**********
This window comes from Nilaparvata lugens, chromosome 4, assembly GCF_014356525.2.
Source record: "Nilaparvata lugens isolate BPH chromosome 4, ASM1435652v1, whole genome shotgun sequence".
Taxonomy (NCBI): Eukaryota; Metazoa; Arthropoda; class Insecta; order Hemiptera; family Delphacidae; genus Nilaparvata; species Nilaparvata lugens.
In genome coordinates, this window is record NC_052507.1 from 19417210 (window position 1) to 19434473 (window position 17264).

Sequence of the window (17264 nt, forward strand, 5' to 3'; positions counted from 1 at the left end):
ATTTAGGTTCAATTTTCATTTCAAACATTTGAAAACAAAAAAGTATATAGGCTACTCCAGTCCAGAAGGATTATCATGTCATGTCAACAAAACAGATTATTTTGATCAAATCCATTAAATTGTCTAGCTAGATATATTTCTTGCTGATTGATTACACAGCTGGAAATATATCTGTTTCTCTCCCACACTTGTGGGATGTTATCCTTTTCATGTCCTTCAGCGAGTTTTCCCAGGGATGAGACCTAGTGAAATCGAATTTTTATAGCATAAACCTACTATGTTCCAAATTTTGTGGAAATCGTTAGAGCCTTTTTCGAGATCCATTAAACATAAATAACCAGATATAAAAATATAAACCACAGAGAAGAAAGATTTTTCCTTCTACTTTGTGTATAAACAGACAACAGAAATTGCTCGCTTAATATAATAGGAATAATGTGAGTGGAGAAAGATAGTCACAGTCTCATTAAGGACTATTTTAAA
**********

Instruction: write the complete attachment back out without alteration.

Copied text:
This window comes from Nilaparvata lugens, chromosome 4, assembly GCF_014356525.2.
Source record: "Nilaparvata lugens isolate BPH chromosome 4, ASM1435652v1, whole genome shotgun sequence".
Taxonomy (NCBI): Eukaryota; Metazoa; Arthropoda; class Insecta; order Hemiptera; family Delphacidae; genus Nilaparvata; species Nilaparvata lugens.
In genome coordinates, this window is record NC_052507.1 from 19417210 (window position 1) to 19434473 (window position 17264).

Sequence of the window (17264 nt, forward strand, 5' to 3'; positions counted from 1 at the left end):
ATTTAGGTTCAATTTTCATTTCAAACATTTGAAAACAAAAAAGTATATAGGCTACTCCAGTCCAGAAGGATTATCATGTCATGTCAACAAAACAGATTATTTTGATCAAATCCATTAAATTGTCTAGCTAGATATATTTCTTGCTGATTGATTACACAGCTGGAAATATATCTGTTTCTCTCCCACACTTGTGGGATGTTATCCTTTTCATGTCCTTCAGCGAGTTTTCCCAGGGATGAGACCTAGTGAAATCGAATTTTTATAGCATAAACCTACTATGTTCCAAATTTTGTGGAAATCGTTAGAGCCTTTTTCGAGATCCATTAAACATAAATAACCAGATATAAAAATATAAACCACAGAGAAGAAAGATTTTTCCTTCTACTTTGTGTATAAACAGACAACAGAAATTGCTCGCTTAATATAATAGGAATAATGTGAGTGGAGAAAGATAGTCACAGTCTCATTAAGGACTATTTTAAA